Getting Started with Go: 3 Tips for Engineering Interns

Engineering Intern Working

When I received my first code review as a fresh new engineering intern, I was horrified. How could I have received 87 comments on a 50 line code change? After getting A’s in all my CS classes, how could I be so unprepared for programming in the real world? After taking a deeper look at the comments, I realized that my fundamentals were fine, I simply didn’t know any of the industry style guidelines or best practices. The code review comments were extremely helpful in teaching me the industry standards for programming in Go. To help any future engineering interns, this blog post is a list of the three Go styles and best practices I wish I had known before I started my internship.

1. Make Logical Statements Simple and Avoid Nesting Code

One of the most important qualities of good code is readability. In Go (and many other languages), nested statements and confusing logic can make code very difficult to read. While we have to constantly make trade-offs across many different dimensions—like run-time, space, and reusability—readability is key for long-term code maintainability. As Harold Abelson, a Professor of Electrical Engineering and Computer Science at MIT, says “Programs must be written for people to read, and only incidentally for machines to execute.” If your coworkers can’t read your code, they also can’t fix or maintain your code easily in the future. Thus, being able to write clean, readable code is a necessary skill for any engineer. Here’s how to think about writing cleaner logic and removing the nested code from Go. Consider the following block of code:

type Person struct {
    dog *Dog
}

type Dog struct {
    collar *Collar
}

type Collar struct {
    name *String
}

// Checks if the person’s dog’s tag’s
// label is equal to the name provided.
func checkTagLabel(person Person, name string) bool {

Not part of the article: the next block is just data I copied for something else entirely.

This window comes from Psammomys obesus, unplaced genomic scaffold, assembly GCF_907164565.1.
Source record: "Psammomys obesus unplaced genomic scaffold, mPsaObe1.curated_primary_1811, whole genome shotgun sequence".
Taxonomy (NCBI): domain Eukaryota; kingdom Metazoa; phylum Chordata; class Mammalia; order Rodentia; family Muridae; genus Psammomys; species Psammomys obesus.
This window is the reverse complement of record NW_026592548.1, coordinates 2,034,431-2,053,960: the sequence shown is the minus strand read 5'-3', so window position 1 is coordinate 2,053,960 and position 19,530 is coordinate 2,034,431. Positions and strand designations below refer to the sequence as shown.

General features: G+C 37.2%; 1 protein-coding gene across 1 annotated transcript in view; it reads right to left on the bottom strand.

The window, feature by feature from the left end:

if person.dog != nil {
        if person.dog.collar != nil {
            if person.dog.collar.tag != nil {
                if *person.dog.collar.tag == name {
                    return true
                }
            }
        }
    }
    return false
}

In the example above, the nested if-statements are used to check if the person has a dog, the dog has a collar, the collar has a tag, and the tag equals the name given. The nested if-statements make the code hard to read. A better, more readable, approach to the same problem would be:

func checkTagLabel(person Person, name string) bool {
    if person.dog != nil && person.dog.collar != nil &&
      person.dog.collar.tag != nil &&
      *person.dog.collar.tag == name {
        return true
    }
    return false
}

This approach is much cleaner and more readable, but we can still do better. Boolean logic statements can be very hard to read, so the simpler the statement, the better. A great way to simplify complicated if-statements is to reverse the logic:

func checkTagLabel(person Person, name string) bool {
    if person.dog == nil {
        return false
    }
    if person.dog.collar == nil {
        return false
    }
    if person.dog.collar.tag == nil {
        return false
    }
    return *person.dog.collar.tag == name
}

Now, we have arrived at an approach that solves the same problem as the original example but is far more readable!